FDA Decision on Novavax COVID-19 Shot May Be Delayed

By Marina Zhang
Marina Zhang
Marina Zhang
Marina Zhang is based in New York and covers health and U.S. news. Contact her at marina.zhang@epochtimes.com.au.
June 10, 2022 Updated: June 10, 2022

The Food and Drug Administration’s (FDA) decision to authorize the Novavax COVID-19 vaccine for emergency use may be delayed due to the FDA reviewing changes to the company’s manufacturing process.

Novavax told The Epoch Times that the company updated the FDA on changes to its manufacturing process on June 3, days before the advisory committee was scheduled to review its vaccine’s safety and efficacy data.

The committee on June 7 voted 21–0 with one abstention, after seven hours of discussion, agreeing that the benefits of a 2-dose Novavax vaccine outweighed its risk for use in adults aged 18 and older.

“FDA will carefully review this and any additional information submitted by the firm as part of its ongoing assessment and prior to authorizing the vaccine for emergency use,” the FDA spokesperson Abby Capobianco told CNBC.

Though the FDA is not obligated to follow the committee’s recommendation for their authorization, it normally does.

Capobianco told CNBC that the FDA will take the committee’s recommendation into consideration when making its decision.

During the pandemic, the FDA approved the COVID-19 vaccines quickly after the committee gave their approval, however, authorization for Novavax’s vaccine may take longer.

The company was one of the original participants in the U.S. government’s race to develop a COVID-19 vaccine in 2020, receiving $1.8 billion from Operation Warp Speed. However, the small biotech company struggled to build a manufacturing base from scratch and its clinical data came much later than Pfizer or Moderna, which rolled out their shots within a year after the gene sequence was released.

The Novavax spokesperson said that since the company applied for emergency authorization for its double-dosed COVID-19 shots on Jan. 31, the company has continued to share new updates with FDA (pdf).

But according to a senior official at the FDA’s vaccine division, the application has been “incredibly complex” for FDA officials to review as it involves both clinical and manufacturing data, CNBC reported.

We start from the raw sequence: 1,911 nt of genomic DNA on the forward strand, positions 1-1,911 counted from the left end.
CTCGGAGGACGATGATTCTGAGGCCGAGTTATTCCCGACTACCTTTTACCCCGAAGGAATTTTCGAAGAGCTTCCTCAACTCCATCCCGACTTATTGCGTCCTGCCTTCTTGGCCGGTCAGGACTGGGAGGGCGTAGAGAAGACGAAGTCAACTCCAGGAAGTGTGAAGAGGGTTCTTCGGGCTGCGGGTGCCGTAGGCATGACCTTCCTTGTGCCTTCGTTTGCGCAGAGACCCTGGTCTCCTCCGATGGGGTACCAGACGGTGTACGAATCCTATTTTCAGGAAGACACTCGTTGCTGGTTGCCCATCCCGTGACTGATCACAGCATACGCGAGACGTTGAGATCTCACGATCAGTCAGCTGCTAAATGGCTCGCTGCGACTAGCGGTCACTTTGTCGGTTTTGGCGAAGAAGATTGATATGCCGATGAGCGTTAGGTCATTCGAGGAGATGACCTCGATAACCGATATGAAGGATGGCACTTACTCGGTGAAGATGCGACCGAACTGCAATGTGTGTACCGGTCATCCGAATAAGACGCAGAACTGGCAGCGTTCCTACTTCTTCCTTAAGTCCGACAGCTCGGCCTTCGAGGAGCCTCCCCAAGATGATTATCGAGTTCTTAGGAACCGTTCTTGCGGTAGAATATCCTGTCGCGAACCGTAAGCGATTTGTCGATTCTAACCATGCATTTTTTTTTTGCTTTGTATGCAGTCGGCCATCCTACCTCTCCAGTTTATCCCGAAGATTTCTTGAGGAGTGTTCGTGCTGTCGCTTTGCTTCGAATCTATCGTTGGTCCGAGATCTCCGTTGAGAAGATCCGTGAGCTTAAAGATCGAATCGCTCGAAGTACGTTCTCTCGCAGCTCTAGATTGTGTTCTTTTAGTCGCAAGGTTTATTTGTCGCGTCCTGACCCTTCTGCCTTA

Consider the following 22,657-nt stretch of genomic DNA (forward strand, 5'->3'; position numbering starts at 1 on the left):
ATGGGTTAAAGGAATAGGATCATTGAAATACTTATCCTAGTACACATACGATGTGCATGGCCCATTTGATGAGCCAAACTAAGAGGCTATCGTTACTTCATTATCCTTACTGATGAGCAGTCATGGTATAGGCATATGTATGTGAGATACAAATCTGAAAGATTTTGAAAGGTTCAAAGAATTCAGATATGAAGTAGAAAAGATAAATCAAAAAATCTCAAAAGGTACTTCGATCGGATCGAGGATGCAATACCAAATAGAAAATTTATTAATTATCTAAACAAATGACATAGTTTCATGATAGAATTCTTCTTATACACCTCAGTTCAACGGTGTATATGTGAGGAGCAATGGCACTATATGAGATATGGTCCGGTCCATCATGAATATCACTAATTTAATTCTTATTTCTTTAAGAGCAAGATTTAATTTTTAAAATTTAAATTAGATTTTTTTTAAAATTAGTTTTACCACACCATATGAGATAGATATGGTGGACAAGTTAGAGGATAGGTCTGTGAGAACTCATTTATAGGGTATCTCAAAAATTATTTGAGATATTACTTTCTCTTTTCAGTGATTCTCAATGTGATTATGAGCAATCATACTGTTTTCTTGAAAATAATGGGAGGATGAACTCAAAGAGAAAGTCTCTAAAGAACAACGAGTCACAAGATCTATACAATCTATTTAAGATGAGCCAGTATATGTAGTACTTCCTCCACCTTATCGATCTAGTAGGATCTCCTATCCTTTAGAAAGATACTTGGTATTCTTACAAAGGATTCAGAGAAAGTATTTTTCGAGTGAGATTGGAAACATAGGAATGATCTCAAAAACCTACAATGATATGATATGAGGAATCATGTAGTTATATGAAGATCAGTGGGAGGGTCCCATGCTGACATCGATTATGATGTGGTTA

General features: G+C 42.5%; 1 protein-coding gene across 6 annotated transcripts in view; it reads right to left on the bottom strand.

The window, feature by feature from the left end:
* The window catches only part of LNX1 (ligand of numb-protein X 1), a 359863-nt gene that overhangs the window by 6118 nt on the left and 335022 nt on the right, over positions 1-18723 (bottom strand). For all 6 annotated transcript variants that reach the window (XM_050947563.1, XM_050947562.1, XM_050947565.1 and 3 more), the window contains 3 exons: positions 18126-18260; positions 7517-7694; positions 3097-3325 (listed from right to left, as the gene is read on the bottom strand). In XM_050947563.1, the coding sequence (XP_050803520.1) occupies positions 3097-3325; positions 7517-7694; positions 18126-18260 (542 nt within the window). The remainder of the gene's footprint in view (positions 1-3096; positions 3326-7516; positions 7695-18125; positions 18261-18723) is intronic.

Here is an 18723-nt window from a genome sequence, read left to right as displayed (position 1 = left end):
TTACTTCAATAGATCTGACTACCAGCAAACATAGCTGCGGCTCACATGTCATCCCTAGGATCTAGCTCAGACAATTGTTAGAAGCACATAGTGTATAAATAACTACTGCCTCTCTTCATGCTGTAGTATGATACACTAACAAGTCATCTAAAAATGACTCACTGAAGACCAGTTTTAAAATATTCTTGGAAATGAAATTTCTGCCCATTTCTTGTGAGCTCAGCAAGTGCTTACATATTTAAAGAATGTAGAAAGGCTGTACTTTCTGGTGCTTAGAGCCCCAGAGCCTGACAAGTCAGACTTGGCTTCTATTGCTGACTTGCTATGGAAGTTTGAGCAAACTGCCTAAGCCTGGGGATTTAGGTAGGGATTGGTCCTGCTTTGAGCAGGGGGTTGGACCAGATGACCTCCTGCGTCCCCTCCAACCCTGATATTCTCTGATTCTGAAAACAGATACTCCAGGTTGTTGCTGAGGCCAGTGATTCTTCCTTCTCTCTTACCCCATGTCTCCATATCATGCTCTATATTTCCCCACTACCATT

While the vaccine still awaits authorization in the United States, Novavax has started rolling out around the world. Its vaccines have been authorized in more than 40 countries, including Australia, Canada, and the European Union.

The Associated Press reported that once approved, the Novavax vaccine may be a vaccination option for military service members who did not get vaccinated out of concerns that cell lines descending from aborted fetuses were used in the production process of the Pfizer, Moderna, and J&J vaccines.

Novavax, however, told Religion News Service that “no human fetal-derived cell lines or tissue” were used in the development, manufacture, or production of its vaccine

Dr. Michael Nelson, professor of medicine at the University of Virginia School of Medicine, said that the Novavax vaccine is another tool for people who are not able to get the mRNA shots.

“I do feel that it does offer something for fulfilling unmet needs including those populations who have hesitancy with regards to the messenger RNA vaccines,” Nelson said during an advisory panel meeting on June 7. “As an allergist, that offers me an additional tool for individuals who have hypersensitivity responses to initial doses of the messenger RNA vaccine.”

About 22 percent of Americans have not received a single dose of the COVID-19 shot, with 78 percent who have gotten at least one dose, as of June 7, according to the Centers for Disease Control and Prevention (CDC).

The Epoch Times contacted the FDA for comment.

Meiling Lee contributed to this report.